- DFG Project Vortex-EMCD
- DFG Project within GRK 2767
- DFG Project within SPP 2137
- IMPRS-CPQM Project
- DFG Project "Skyrmionen in 3D"
- DFG Project "Forschungsgroßgeräte"
- BMWi Project
- Labs@Location with Zeiss
- EFRE Project
- BMBF Project
DFG Project within RTG 2767
In situ and in operando characterization of functional self-assembled nanostructures
Funding Period: 2022-2026
The main goal of the project is to gain a better understanding and control of the self-assembly processes employed for both the growth and assembly of nanoscopic functional elements throughout the Research Training Group RTG 2767.
To this end, liquid phase electron microscopy (LPEM) will be used to directly observe the assembly of functional hybrid nanostructures. The work will first focus on the DNA-mediated assembly of nanomaterials and novel nanoactuators based on Au nanorods attached to DNA origamis. These investigations will allow the identification and optimization of kinetic parameters, such as the mobility and aggregation of specific ingredient, that limit the assembly processes. The results of the self-assembly will be characterized with analytical high-resolution (scanning) transmission electron microscopy (HR-(S)TEM). The electrically biased switching of nanoactuators is planned to be monitored in real time.Electrical properties of functional elements are essential for their use in electronic devices. In the long run, LPEM will be used in combination with in situ electrical measurements to characterize the quality and kinetics of the metallization of these elements. We will implement and develop low dose strategies (compressive sensing; inpainting) and conduct ex-situ control experiments to quantify and minimize artefacts.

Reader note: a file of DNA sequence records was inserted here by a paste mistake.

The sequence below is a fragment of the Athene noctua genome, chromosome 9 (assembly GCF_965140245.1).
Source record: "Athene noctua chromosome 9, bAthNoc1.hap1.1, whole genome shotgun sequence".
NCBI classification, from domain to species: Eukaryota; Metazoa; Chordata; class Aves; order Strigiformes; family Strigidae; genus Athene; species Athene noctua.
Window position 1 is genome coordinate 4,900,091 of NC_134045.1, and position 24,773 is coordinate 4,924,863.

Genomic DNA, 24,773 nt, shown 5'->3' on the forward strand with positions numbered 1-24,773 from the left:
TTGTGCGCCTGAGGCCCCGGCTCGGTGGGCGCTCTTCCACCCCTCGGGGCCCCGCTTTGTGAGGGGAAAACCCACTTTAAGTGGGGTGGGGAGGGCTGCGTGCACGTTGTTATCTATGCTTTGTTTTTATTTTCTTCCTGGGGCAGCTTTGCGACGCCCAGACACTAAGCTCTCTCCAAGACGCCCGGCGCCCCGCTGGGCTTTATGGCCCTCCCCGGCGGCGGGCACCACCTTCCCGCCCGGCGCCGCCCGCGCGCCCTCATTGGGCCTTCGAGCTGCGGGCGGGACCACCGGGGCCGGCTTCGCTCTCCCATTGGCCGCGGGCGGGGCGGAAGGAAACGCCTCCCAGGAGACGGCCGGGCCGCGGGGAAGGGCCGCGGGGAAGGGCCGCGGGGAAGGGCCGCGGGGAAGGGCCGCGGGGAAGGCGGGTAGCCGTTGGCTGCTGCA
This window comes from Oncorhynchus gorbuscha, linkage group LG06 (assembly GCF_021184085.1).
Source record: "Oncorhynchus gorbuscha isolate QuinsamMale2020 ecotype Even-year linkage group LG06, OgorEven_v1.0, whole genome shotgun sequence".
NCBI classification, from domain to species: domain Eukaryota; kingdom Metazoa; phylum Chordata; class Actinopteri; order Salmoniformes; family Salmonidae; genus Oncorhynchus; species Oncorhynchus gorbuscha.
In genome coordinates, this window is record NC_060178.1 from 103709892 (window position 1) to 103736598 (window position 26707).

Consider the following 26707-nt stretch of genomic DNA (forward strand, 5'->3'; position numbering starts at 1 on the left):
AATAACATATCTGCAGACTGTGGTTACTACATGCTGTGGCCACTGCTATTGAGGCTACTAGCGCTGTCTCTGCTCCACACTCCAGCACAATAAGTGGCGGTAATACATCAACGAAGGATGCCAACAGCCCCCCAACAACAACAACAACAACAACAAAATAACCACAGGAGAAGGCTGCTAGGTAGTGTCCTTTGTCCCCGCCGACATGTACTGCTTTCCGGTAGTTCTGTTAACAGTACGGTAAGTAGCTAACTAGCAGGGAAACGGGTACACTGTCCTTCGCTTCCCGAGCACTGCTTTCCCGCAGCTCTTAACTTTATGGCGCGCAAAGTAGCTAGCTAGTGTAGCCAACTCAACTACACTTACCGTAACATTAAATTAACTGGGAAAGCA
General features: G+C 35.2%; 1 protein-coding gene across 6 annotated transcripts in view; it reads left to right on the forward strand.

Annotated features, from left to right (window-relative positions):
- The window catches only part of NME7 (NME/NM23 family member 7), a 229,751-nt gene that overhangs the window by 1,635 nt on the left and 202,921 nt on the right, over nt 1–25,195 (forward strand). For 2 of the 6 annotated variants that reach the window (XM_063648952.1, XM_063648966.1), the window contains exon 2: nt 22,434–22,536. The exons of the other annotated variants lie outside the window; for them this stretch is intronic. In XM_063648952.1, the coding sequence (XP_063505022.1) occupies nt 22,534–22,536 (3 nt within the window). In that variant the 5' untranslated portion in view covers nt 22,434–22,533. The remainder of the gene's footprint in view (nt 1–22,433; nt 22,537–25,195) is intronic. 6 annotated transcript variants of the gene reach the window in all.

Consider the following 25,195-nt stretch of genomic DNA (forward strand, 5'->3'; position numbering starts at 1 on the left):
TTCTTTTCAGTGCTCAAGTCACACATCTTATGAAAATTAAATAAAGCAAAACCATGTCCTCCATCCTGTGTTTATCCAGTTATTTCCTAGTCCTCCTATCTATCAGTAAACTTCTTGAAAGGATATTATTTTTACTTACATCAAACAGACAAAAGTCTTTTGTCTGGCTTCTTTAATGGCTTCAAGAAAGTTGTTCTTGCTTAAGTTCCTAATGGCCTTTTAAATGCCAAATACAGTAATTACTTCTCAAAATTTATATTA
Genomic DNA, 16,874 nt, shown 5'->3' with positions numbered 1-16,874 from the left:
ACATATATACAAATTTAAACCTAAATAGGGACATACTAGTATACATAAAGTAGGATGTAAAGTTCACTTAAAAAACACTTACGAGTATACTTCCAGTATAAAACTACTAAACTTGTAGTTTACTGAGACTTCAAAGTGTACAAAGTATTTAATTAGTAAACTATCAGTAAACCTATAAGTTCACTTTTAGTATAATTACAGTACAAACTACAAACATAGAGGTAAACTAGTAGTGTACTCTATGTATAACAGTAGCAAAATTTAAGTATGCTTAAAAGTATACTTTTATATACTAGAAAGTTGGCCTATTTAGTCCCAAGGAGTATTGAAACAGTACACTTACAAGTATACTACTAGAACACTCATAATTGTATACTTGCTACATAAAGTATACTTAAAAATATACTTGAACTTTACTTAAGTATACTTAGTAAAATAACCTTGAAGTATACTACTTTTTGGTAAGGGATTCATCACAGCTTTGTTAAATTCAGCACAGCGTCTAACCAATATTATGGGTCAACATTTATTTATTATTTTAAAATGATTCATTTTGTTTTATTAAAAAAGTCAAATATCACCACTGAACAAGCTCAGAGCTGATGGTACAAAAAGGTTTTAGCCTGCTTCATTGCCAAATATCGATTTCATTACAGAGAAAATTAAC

|Research Training Groups (RTG) / Graduiertenkollegs (GRK):
RTG 2767 - Supracolloidal Structures: From Materials to Optical and Electronic Devices
|Project A6 within RTG 2767:
|In situ and in operando characterization of functional self-assembled nanostructures
|Dr. Bernd Rellinghaus, Dresden Center for Nanoanalysis (DCN), Technische Universität Dresden
Prof. Andreas Fery, Leibniz Institut für Polymerforschung (IPF), Dresden
Prof. Michael Mertig, Physikalische Chemie, Mess- und Sensortechnik, Technische Universität Dresden
|Condensed Matter Physics
|Deutsche Forschungsgemeinschaft (DFG) - Projekt number 451785257.